A Case Report of Ancient Presacral Schwannoma


Authors : Dr. Rajesh K N; Dr. Anvesh A; Dr. Manjunath A P; Dr. Guruprasad B

Volume/Issue : Volume 8 - 2023, Issue 3 - March

Google Scholar : https://bit.ly/3TmGbDi

Scribd : https://bit.ly/3m8qbbX

DOI : https://doi.org/10.5281/zenodo.7800620

Abstract : Schwannomas are peripheral nerve sheath tumors arising from Schwann cells. They are usually found in head and neck, mediastinum and extremities but rarely found in pelvis. Pelvic schwannomas have a slow growth rate, remain asymptomatic and get incidentally detected.  Materials and Methods: A 54 year old male presented with right loin pain and burning micturation since 2 days. Ultrasonography showed right mid ureteric calculus with a thick walled cystic swelling in presacral region. Digital rectal examination revealed a firm, fixed posterior extra rectal mass. The upper limit of the mass could not be reached. Patient was evaluated and on emergency basis Ureterorenoscopy with right sided DJ stenting was done. CE-MRI of pelvis showed a large well defined T1 hypointense, T2 iso-hyperintense solid cystic lesion in presacral region. Mass effect over rectum and urinary bladder anteriorly. Posteriorly, abutting the sacrum and in close relation with right S3 exiting nerve root – F/S/O Schwannoma. Intraoperatively, cystic swelling noted in presacral region measuring 12×10cm. Entire tumor was excised and its origin from nerve root identified and excised without injuring it.  Results: Histopathological report revealed benign nerve sheath tumor composed of Schwann cells with focal Verocay body formation. Immunohistology confirmed Schwannoma with diffuse positivity of S100 protein in the cytoplasm of tumor cells.  Conclusion: Schwannomas with degenerative changes like cyst formation, calcification and hemorrhage are called as ‘Ancient Schwannomas’. MRI is the most preferred imaging technique. Complete surgical excision remains the treatment of choice. Recurrence rate is usually low with good prognosis.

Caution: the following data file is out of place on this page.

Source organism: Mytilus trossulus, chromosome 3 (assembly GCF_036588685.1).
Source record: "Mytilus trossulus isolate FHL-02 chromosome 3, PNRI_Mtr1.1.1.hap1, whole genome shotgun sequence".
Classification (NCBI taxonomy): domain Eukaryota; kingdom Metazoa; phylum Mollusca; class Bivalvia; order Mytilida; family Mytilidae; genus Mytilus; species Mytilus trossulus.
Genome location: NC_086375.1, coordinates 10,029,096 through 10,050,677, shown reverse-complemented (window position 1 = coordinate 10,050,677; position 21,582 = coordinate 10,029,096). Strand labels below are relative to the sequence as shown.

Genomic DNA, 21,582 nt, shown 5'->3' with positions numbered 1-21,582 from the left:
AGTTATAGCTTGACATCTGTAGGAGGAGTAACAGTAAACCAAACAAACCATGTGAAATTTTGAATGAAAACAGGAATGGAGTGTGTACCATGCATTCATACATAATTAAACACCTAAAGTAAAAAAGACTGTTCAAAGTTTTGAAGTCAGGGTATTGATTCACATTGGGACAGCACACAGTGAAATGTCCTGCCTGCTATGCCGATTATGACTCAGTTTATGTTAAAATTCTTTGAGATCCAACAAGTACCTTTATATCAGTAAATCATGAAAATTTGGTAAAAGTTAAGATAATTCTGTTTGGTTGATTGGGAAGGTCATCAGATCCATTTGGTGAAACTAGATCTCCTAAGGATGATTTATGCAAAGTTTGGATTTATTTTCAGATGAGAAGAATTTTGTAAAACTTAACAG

Keywords : Schwannoma, Nerve Sheath, Schwann Cells.

Schwannomas are peripheral nerve sheath tumors arising from Schwann cells. They are usually found in head and neck, mediastinum and extremities but rarely found in pelvis. Pelvic schwannomas have a slow growth rate, remain asymptomatic and get incidentally detected.  Materials and Methods: A 54 year old male presented with right loin pain and burning micturation since 2 days. Ultrasonography showed right mid ureteric calculus with a thick walled cystic swelling in presacral region. Digital rectal examination revealed a firm, fixed posterior extra rectal mass. The upper limit of the mass could not be reached. Patient was evaluated and on emergency basis Ureterorenoscopy with right sided DJ stenting was done. CE-MRI of pelvis showed a large well defined T1 hypointense, T2 iso-hyperintense solid cystic lesion in presacral region. Mass effect over rectum and urinary bladder anteriorly. Posteriorly, abutting the sacrum and in close relation with right S3 exiting nerve root – F/S/O Schwannoma. Intraoperatively, cystic swelling noted in presacral region measuring 12×10cm. Entire tumor was excised and its origin from nerve root identified and excised without injuring it.  Results: Histopathological report revealed benign nerve sheath tumor composed of Schwann cells with focal Verocay body formation. Immunohistology confirmed Schwannoma with diffuse positivity of S100 protein in the cytoplasm of tumor cells.  Conclusion: Schwannomas with degenerative changes like cyst formation, calcification and hemorrhage are called as ‘Ancient Schwannomas’. MRI is the most preferred imaging technique. Complete surgical excision remains the treatment of choice. Recurrence rate is usually low with good prognosis.

Keywords : Schwannoma, Nerve Sheath, Schwann Cells.

Never miss an update from Papermashup

Get notified about the latest tutorials and downloads.

Subscribe by Email

Get alerts directly into your inbox after each post and stay updated.
Subscribe
OR

Subscribe by RSS

Add our RSS to your feedreader to get regular updates from us.
Subscribe